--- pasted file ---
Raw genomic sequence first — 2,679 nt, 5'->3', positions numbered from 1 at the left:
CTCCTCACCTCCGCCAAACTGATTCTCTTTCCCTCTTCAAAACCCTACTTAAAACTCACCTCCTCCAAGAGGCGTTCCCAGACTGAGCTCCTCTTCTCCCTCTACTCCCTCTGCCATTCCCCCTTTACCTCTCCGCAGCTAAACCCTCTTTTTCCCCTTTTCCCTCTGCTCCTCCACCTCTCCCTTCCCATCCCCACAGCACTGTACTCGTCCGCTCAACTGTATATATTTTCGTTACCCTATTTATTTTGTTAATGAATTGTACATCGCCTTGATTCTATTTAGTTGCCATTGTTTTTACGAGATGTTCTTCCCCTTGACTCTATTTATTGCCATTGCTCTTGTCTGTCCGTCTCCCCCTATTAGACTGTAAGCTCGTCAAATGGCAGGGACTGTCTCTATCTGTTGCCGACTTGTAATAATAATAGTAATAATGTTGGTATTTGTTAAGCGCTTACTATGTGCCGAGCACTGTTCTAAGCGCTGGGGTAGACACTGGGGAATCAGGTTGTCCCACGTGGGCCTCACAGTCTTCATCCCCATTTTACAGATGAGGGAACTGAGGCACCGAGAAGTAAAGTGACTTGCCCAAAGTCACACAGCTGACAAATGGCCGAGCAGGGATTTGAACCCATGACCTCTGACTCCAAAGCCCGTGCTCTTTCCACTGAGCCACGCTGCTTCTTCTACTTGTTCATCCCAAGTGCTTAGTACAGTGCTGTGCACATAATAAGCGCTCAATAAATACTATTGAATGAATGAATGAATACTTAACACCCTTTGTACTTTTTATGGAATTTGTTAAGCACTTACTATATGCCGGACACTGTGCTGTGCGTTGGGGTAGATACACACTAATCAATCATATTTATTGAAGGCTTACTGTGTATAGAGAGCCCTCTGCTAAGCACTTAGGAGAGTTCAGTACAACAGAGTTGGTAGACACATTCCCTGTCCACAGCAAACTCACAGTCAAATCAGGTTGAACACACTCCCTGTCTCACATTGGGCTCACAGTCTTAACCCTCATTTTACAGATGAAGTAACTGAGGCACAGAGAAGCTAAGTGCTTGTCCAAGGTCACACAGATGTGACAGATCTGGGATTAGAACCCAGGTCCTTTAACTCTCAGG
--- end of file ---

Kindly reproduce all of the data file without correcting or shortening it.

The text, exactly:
Raw genomic sequence first — 2,679 nt, 5'->3', positions numbered from 1 at the left:
CTCCTCACCTCCGCCAAACTGATTCTCTTTCCCTCTTCAAAACCCTACTTAAAACTCACCTCCTCCAAGAGGCGTTCCCAGACTGAGCTCCTCTTCTCCCTCTACTCCCTCTGCCATTCCCCCTTTACCTCTCCGCAGCTAAACCCTCTTTTTCCCCTTTTCCCTCTGCTCCTCCACCTCTCCCTTCCCATCCCCACAGCACTGTACTCGTCCGCTCAACTGTATATATTTTCGTTACCCTATTTATTTTGTTAATGAATTGTACATCGCCTTGATTCTATTTAGTTGCCATTGTTTTTACGAGATGTTCTTCCCCTTGACTCTATTTATTGCCATTGCTCTTGTCTGTCCGTCTCCCCCTATTAGACTGTAAGCTCGTCAAATGGCAGGGACTGTCTCTATCTGTTGCCGACTTGTAATAATAATAGTAATAATGTTGGTATTTGTTAAGCGCTTACTATGTGCCGAGCACTGTTCTAAGCGCTGGGGTAGACACTGGGGAATCAGGTTGTCCCACGTGGGCCTCACAGTCTTCATCCCCATTTTACAGATGAGGGAACTGAGGCACCGAGAAGTAAAGTGACTTGCCCAAAGTCACACAGCTGACAAATGGCCGAGCAGGGATTTGAACCCATGACCTCTGACTCCAAAGCCCGTGCTCTTTCCACTGAGCCACGCTGCTTCTTCTACTTGTTCATCCCAAGTGCTTAGTACAGTGCTGTGCACATAATAAGCGCTCAATAAATACTATTGAATGAATGAATGAATACTTAACACCCTTTGTACTTTTTATGGAATTTGTTAAGCACTTACTATATGCCGGACACTGTGCTGTGCGTTGGGGTAGATACACACTAATCAATCATATTTATTGAAGGCTTACTGTGTATAGAGAGCCCTCTGCTAAGCACTTAGGAGAGTTCAGTACAACAGAGTTGGTAGACACATTCCCTGTCCACAGCAAACTCACAGTCAAATCAGGTTGAACACACTCCCTGTCTCACATTGGGCTCACAGTCTTAACCCTCATTTTACAGATGAAGTAACTGAGGCACAGAGAAGCTAAGTGCTTGTCCAAGGTCACACAGATGTGACAGATCTGGGATTAGAACCCAGGTCCTTTAACTCTCAGG